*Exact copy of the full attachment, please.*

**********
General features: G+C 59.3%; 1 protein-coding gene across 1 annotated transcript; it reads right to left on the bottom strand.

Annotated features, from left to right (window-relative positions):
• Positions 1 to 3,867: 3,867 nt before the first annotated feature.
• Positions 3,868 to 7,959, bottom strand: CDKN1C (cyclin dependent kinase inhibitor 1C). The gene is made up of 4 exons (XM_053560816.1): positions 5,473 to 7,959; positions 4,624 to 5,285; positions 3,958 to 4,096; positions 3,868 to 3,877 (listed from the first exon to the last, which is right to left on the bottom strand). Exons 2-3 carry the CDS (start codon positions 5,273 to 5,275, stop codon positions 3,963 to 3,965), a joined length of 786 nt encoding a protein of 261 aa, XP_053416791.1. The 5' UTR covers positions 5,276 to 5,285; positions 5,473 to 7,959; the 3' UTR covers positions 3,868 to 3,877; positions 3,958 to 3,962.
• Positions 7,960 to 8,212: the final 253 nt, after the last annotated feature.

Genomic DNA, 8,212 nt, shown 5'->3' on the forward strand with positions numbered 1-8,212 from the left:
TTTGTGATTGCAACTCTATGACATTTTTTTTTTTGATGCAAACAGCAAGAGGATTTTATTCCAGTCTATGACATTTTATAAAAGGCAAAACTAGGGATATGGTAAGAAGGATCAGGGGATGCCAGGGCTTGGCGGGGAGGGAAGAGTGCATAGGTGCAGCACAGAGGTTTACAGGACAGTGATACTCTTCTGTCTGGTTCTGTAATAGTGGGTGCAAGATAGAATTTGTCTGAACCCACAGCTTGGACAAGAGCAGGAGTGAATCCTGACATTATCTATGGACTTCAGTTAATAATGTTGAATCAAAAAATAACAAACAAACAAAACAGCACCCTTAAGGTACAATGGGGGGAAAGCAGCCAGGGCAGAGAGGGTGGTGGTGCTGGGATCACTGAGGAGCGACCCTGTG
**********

General features: G+C 59.3%; 1 protein-coding gene across 1 annotated transcript; it reads right to left on the bottom strand.

Annotated features, from left to right (window-relative positions):
• Positions 1 to 3,867: 3,867 nt before the first annotated feature.
• Positions 3,868 to 7,959, bottom strand: CDKN1C (cyclin dependent kinase inhibitor 1C). The gene is made up of 4 exons (XM_053560816.1): positions 5,473 to 7,959; positions 4,624 to 5,285; positions 3,958 to 4,096; positions 3,868 to 3,877 (listed from the first exon to the last, which is right to left on the bottom strand). Exons 2-3 carry the CDS (start codon positions 5,273 to 5,275, stop codon positions 3,963 to 3,965), a joined length of 786 nt encoding a protein of 261 aa, XP_053416791.1. The 5' UTR covers positions 5,276 to 5,285; positions 5,473 to 7,959; the 3' UTR covers positions 3,868 to 3,877; positions 3,958 to 3,962.
• Positions 7,960 to 8,212: the final 253 nt, after the last annotated feature.

Genomic DNA, 8,212 nt, shown 5'->3' on the forward strand with positions numbered 1-8,212 from the left:
TTTGTGATTGCAACTCTATGACATTTTTTTTTTTGATGCAAACAGCAAGAGGATTTTATTCCAGTCTATGACATTTTATAAAAGGCAAAACTAGGGATATGGTAAGAAGGATCAGGGGATGCCAGGGCTTGGCGGGGAGGGAAGAGTGCATAGGTGCAGCACAGAGGTTTACAGGACAGTGATACTCTTCTGTCTGGTTCTGTAATAGTGGGTGCAAGATAGAATTTGTCTGAACCCACAGCTTGGACAAGAGCAGGAGTGAATCCTGACATTATCTATGGACTTCAGTTAATAATGTTGAATCAAAAAATAACAAACAAACAAAACAGCACCCTTAAGGTACAATGGGGGGAAAGCAGCCAGGGCAGAGAGGGTGGTGGTGCTGGGATCACTGAGGAGCGACCCTGTG